Damon Fairclough takes a quick Turkish trip via Mossley Hill
It’s not often that people remark on the similarity between south Liverpool’s suburbs and Turkey’s Mediterranean resorts, but with the help of a twinkle of early autumn sunshine and the Mossley Hill trade winds blowing in the right direction, there’s a stretch of Rose Lane that can give Marmaris a run for its money.
The barbecue zone dominates the scene...
Once the charcoal starts smouldering at Gustum – a Turkish barbecue restaurant opposite Chris’s chippy – the breeze carries aromatic clouds of deliciously charred meat straight up your nose. And for anyone who has run the friendly-yet-fearsome gauntlet of restaurant owners plying for custom along a Turkish beach front, the aroma is rich with memories of UV-bleached days, barbecued nights, and that oh-so-British terror of having to haggle.
This venue’s guise is just over a year old. Before that, the same wide, double-fronted unit was the not-entirely-dissimilar Antalya, and before that, the utterly unrelated Kinselas. No Sunday morning hangover could be considered cured without the consumption of a Kinselas’ full English, but those days are long gone, and now we south Liverpudlians must calm our quivering beer-addled bellies elsewhere.
Not that Gustum is entirely disinterested in the plight of the hungovered. As an all-day venue, it too offers its own big breakfasts, including the standard English and, more interestingly, a traditional Turkish version with egg, halloumi, olives, feta and more. But that’s for some other time. On this occasion, we were ready for charcoal-scorched goodies at earlybird prices – that’s £12.95 for two courses, Monday to Thursday, any time before 6pm (although we've inserted the full prices of each dish below FYI).
A couple of meze dishes served us well as starters along with a half of draught Efes pilsner (£2.40) plucked from the underwhelming beer selection, and a light, crisp glass of Star Beach sauvignon blanc (£4).
The sak suke (£4.50) was a rich pulp of tomatoes and peppers with slippery baked aubergine, served cold to intensify its flavours. It worked well scooped up with oil-rich warmed bread, and though it simply tasted of its ingredients with little in the way of additional seasoning or spice, the chilled smoky sweetness was good enough on its own.
A plate of sarma (stuffed vine leaves - £4.20) was a let down though. The grassy-green bundles were flattened and compact, as if recently released from a jar or tin, and the ‘marinated rice’ within was glutinous and dry, like over-cooked risotto.
It’s on the grill, however, that Gustum sets out its stall, with the fiery expanse taking pride of place in this welcoming, neighbourly restaurant. Lined with spangly metal cladding that catches the light in the most glam rock of ways, the barbecue zone dominates the scene while managing not to impregnate your clothes with the aromatic scent of November the fifth.
The domates kebabs (£12.50) consisted of rows of modestly-sized lamb chunks alternating with wrinkly scorched tomatoes, gooey with caramelised juices. The lamb itself was beautifully cooked, edges blackened and smoky with peppery package-holiday memories. A little more moisture would have been welcome though, as the flatbread and mound of noodle-flecked rice could have done with a slippery accompaniment.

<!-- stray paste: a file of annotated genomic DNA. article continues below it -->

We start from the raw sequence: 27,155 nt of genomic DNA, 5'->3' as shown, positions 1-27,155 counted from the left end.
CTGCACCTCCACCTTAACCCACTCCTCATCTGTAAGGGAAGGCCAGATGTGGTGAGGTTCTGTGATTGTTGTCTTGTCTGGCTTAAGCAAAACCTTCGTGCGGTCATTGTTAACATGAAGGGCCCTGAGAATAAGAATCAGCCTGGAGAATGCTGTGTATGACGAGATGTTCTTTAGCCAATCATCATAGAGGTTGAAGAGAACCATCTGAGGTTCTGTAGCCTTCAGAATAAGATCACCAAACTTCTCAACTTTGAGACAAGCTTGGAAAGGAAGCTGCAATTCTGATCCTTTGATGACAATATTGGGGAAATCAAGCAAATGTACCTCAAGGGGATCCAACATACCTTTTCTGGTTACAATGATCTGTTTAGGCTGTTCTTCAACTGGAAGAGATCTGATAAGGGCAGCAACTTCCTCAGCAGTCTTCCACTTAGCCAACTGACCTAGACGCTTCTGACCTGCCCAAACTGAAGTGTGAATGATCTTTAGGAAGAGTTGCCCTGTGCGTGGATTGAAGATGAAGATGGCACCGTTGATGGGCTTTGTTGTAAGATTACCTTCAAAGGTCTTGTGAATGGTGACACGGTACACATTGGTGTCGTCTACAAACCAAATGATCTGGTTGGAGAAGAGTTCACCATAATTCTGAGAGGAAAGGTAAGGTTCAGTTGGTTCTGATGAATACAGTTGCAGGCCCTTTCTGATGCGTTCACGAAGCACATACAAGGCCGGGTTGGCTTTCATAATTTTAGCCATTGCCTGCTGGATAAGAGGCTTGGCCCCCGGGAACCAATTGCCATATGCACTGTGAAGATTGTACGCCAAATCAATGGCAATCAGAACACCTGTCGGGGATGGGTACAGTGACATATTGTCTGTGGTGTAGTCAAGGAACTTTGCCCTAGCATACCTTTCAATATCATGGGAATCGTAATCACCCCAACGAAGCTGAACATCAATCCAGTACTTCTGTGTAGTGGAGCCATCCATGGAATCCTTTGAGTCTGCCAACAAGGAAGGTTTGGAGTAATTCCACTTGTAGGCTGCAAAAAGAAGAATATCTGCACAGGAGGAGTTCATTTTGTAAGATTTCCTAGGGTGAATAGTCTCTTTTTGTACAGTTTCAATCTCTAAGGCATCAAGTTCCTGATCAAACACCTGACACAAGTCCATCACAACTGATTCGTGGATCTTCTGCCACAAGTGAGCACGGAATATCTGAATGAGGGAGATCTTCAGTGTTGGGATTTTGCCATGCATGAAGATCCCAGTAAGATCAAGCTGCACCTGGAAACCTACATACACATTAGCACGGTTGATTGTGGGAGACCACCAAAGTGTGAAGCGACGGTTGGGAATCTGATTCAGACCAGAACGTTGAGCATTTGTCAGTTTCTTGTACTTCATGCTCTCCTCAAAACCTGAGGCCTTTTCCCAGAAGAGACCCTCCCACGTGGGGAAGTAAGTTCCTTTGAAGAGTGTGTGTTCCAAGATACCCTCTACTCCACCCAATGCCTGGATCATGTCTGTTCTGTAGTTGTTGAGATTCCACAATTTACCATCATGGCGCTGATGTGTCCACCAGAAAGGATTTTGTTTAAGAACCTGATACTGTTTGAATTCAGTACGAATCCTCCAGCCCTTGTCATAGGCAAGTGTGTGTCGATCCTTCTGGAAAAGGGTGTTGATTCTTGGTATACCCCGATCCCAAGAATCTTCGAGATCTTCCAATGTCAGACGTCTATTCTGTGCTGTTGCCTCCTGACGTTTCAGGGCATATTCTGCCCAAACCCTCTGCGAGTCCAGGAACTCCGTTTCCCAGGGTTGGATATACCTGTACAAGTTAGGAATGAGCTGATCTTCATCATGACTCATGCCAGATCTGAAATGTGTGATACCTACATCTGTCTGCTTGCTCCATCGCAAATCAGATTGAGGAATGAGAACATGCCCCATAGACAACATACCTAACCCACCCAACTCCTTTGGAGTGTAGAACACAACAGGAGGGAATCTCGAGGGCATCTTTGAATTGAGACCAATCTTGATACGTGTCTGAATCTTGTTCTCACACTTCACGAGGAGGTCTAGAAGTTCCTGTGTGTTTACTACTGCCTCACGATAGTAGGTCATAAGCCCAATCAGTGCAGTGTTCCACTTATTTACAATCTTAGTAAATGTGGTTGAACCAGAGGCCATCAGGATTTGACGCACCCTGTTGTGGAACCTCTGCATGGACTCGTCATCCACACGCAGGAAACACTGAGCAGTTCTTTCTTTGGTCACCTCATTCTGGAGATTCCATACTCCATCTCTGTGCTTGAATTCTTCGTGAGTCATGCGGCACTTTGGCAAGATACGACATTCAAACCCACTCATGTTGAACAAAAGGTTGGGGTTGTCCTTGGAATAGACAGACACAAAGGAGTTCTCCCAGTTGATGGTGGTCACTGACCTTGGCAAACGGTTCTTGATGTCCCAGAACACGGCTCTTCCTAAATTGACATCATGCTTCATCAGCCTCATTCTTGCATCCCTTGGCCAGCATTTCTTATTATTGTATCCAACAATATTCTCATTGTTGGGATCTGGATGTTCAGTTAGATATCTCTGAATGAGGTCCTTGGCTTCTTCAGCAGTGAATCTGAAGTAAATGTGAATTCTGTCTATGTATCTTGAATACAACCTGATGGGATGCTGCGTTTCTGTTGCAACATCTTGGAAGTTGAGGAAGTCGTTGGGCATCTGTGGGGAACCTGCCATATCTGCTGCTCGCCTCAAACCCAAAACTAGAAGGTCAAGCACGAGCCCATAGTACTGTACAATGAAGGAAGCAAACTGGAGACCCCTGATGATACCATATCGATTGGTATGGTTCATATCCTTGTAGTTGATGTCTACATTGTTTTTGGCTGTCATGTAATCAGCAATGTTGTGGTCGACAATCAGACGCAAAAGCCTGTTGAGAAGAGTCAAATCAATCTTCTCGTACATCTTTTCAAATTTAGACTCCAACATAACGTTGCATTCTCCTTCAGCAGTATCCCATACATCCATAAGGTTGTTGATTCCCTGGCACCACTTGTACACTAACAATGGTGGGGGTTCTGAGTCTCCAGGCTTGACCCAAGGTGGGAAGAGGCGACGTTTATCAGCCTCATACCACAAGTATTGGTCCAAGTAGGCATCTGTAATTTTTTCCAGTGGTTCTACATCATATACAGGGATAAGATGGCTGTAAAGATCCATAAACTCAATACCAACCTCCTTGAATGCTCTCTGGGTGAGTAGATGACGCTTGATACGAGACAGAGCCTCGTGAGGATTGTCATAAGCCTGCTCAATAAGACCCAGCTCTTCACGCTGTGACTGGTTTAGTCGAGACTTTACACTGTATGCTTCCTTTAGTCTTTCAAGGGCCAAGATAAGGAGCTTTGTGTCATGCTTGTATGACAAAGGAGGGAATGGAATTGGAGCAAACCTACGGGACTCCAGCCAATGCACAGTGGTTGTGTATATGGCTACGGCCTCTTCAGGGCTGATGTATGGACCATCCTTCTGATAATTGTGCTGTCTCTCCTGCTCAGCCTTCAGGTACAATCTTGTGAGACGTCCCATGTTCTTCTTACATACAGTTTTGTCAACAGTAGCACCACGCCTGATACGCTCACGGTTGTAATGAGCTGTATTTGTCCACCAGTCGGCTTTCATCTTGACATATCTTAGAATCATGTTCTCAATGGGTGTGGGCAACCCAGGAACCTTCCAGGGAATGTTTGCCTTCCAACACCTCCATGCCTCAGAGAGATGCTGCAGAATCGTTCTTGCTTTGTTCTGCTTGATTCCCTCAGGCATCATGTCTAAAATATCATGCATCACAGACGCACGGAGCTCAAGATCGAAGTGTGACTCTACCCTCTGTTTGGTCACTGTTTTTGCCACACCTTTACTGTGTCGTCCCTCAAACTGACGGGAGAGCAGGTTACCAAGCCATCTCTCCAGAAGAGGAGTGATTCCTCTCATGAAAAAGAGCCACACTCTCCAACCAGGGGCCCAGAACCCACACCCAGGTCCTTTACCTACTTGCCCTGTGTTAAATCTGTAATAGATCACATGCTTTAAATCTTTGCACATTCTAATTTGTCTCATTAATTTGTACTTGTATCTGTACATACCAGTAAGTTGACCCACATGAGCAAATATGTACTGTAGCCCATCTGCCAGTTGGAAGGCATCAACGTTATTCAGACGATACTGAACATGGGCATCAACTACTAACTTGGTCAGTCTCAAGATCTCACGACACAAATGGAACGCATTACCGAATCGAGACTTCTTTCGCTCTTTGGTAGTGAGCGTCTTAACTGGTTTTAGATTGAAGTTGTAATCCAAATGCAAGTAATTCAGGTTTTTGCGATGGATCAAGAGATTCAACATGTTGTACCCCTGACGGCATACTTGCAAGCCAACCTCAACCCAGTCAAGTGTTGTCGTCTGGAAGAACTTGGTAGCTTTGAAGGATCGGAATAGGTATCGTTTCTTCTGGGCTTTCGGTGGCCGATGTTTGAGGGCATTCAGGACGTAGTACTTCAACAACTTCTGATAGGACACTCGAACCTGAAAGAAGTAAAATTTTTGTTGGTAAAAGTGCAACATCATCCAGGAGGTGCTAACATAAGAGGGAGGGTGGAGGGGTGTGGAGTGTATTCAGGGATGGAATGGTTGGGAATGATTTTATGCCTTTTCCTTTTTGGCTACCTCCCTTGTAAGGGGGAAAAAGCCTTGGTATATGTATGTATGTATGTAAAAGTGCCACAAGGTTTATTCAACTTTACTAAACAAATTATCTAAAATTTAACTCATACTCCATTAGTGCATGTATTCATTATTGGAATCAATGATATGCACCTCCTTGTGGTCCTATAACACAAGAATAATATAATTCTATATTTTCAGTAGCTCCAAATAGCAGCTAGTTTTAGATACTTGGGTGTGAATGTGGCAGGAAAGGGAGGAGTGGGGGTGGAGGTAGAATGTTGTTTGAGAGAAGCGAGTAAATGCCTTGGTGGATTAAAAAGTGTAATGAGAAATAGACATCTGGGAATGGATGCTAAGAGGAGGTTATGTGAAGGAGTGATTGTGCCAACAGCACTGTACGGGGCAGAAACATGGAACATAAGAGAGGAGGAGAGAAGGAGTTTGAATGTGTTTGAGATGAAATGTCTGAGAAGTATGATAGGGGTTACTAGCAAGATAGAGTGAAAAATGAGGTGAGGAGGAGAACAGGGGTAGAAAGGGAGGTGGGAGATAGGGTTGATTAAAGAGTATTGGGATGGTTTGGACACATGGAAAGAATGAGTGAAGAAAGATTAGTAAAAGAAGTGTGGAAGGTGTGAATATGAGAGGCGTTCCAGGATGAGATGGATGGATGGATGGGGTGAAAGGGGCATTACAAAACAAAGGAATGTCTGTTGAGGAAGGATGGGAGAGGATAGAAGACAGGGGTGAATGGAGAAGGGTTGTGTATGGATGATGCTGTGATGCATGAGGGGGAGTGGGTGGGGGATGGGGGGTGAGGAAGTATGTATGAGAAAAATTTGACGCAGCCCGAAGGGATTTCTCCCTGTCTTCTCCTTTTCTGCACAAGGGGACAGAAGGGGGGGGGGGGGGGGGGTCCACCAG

The hellim kebabs (£9.50) avoided the same dry fate, as the skewers of halloumi, pepper and onion lay in a luscious mascarpone-based sauce. The halloumi was superb – fluffy and creamy, not over-burdened with salt – but it didn’t seem to have benefited from the same charcoal grilling as the meat. It says ‘chargrilled’ on the menu but there were none of those tell-tale charred flavours or chewy carbon traces.
Although we’d exhausted the generosity of the early evening two-course deal, one of us still wanted dessert. So from among the stateless delights of strawberry cheesecake and sticky toffee pudding, we chose the rather more Turkish baklava (£4.20). Except this stuff was a poor cousin of its flakier, crispier, nuttier compatriots, tasting tired and dull, glooped as it was in characterless super-sweet syrup.
The sugar-soaked parcels were further ill-served by the stuff piled round them on the plate: dollops of ice-cream, a fast-fading squelch of aerosolled froth, all manner of wafers and a Jackson Pollock of viscous chocolate sauce. A trip to the Pizza Hut ice-cream factory would have been less infantilising – and more fun.
Still, Gustum is comfortable and bustling, with attentive service and more than a hint of the stainless steel-plated meals we’ve had abroad. So with a final gulp of a good strong Americano (£1.80) and a last swig of Palazzo Del Mare’s plummy, spicy Nero d'Avola (£4.50), we left Turkey behind and stepped back out into the Mossley Hill night.
And do you want to know the best of it? You give them your Visa card and you punch in your PIN. Absolutely no haggling required.
Gustum Bar and Restaurant, 72 Rose Lane, Liverpool, L18 8AG
All scored reviews are unannounced, impartial, paid for by Confidential and completely independent of any commercial relationship. Venues are rated against the best examples of their type: 1-5: saw your leg off and eat it, 6-9: Netflix and chill, 10-11: if you're passing, 12-13: good, 14-15: very good, 16-17: excellent, 18-19: pure class, 20: cooked by God him/herself.
Sak suke 7, Sarma 5, Domates kebabs 7.5, Hellim kebabs 7, Baklava 5
Lots of locals